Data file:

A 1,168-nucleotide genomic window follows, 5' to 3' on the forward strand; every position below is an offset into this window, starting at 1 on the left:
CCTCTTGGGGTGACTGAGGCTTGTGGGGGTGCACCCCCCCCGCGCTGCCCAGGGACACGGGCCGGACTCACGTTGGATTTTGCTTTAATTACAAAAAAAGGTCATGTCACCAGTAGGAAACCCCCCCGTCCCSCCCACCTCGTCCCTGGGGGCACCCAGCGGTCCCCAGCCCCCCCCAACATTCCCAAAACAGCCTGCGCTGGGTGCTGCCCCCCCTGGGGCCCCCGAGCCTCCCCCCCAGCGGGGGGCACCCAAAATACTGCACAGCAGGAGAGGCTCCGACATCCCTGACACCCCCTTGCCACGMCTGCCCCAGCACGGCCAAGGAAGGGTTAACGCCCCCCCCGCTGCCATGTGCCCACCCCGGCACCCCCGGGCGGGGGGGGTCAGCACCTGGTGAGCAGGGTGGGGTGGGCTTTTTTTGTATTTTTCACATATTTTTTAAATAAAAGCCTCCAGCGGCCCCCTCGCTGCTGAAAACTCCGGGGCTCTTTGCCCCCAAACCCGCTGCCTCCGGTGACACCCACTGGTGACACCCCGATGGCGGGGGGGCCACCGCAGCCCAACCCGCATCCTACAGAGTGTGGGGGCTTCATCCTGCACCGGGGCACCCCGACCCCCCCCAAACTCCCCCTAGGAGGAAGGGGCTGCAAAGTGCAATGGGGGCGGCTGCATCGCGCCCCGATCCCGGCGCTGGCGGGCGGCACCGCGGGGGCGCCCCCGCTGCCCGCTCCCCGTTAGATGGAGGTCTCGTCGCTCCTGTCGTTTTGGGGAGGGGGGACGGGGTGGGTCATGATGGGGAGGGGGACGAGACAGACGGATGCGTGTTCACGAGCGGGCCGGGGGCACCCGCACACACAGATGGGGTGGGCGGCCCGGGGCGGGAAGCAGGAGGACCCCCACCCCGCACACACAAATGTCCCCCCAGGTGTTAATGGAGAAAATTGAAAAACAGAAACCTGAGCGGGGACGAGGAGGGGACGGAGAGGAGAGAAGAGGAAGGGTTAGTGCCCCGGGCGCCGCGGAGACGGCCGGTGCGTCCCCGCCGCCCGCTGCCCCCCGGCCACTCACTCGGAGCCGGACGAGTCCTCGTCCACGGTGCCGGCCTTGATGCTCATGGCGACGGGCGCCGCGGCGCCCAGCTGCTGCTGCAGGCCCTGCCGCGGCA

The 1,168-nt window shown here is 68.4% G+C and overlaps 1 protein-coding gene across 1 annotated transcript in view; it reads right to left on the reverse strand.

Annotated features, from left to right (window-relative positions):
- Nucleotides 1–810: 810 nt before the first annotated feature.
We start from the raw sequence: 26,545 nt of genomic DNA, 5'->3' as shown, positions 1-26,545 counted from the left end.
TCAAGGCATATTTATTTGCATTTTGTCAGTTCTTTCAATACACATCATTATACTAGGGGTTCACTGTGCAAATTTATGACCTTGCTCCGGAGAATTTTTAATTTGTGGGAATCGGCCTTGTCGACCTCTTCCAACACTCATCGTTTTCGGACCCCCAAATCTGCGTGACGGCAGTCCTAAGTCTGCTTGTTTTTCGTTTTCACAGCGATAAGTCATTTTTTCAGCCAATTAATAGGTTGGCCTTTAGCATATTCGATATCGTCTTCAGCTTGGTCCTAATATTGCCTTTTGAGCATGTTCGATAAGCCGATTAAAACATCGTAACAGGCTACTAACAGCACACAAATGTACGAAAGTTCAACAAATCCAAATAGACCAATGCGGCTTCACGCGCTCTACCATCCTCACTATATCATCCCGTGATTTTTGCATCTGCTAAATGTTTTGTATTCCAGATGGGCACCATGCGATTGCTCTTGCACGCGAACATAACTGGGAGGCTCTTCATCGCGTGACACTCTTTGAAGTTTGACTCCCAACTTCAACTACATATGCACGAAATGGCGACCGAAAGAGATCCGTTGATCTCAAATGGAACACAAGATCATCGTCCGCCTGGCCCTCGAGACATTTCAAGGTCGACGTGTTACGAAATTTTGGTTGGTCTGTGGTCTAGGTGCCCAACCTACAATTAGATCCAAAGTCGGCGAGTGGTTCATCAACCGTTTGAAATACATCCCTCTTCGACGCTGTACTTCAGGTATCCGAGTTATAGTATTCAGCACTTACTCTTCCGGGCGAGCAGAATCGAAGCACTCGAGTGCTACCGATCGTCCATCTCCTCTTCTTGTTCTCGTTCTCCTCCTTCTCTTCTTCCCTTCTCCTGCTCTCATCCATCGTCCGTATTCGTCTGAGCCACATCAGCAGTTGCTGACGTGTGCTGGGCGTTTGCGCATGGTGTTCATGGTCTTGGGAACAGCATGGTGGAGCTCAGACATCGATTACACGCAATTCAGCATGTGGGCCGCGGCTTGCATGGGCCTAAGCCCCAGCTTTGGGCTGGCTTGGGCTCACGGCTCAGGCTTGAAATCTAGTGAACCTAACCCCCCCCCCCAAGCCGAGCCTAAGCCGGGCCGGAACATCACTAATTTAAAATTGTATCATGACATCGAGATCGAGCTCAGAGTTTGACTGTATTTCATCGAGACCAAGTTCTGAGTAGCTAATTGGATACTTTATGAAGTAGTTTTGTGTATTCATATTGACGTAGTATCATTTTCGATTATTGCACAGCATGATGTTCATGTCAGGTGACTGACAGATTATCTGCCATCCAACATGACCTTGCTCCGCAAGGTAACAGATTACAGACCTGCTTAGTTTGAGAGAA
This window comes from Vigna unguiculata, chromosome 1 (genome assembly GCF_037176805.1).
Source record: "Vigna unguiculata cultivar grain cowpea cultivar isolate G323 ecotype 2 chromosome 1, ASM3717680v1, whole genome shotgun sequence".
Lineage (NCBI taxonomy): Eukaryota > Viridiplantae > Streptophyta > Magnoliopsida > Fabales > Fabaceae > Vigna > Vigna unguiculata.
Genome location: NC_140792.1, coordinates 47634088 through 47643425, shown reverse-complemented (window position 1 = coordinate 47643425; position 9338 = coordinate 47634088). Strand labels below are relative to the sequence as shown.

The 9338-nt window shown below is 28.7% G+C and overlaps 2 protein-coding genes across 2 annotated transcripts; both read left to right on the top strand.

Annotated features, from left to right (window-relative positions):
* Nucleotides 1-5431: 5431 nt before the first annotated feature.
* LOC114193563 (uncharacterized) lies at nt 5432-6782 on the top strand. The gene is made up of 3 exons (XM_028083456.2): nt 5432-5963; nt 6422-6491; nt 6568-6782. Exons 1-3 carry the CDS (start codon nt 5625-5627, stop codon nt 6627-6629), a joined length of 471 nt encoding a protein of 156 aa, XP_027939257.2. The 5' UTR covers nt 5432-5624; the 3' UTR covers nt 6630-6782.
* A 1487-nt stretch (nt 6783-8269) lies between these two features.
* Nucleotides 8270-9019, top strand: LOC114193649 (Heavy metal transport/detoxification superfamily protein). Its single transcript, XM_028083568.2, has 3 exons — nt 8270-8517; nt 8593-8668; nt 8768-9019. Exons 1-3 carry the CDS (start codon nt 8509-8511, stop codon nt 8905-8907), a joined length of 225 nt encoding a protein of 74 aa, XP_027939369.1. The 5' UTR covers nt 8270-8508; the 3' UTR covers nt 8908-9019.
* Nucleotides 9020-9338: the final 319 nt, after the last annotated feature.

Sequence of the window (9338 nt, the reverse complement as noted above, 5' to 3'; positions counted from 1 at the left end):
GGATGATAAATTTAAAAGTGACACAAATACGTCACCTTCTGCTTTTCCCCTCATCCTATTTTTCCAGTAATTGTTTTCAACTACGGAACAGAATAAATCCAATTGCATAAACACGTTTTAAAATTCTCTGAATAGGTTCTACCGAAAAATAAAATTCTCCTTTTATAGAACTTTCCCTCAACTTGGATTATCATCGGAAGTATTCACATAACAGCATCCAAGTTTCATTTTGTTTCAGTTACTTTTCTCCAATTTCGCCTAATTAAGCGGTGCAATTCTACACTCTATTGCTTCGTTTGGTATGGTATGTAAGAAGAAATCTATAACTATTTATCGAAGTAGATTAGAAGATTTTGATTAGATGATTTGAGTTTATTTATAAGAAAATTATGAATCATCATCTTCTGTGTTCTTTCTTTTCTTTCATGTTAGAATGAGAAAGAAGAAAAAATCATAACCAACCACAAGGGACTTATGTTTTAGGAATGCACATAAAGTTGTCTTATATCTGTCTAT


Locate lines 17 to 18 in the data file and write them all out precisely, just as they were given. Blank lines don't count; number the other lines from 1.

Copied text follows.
* Nucleotides 8270-9019, top strand: LOC114193649 (Heavy metal transport/detoxification superfamily protein). Its single transcript, XM_028083568.2, has 3 exons — nt 8270-8517; nt 8593-8668; nt 8768-9019. Exons 1-3 carry the CDS (start codon nt 8509-8511, stop codon nt 8905-8907), a joined length of 225 nt encoding a protein of 74 aa, XP_027939369.1. The 5' UTR covers nt 8270-8508; the 3' UTR covers nt 8908-9019.
* Nucleotides 9020-9338: the final 319 nt, after the last annotated feature.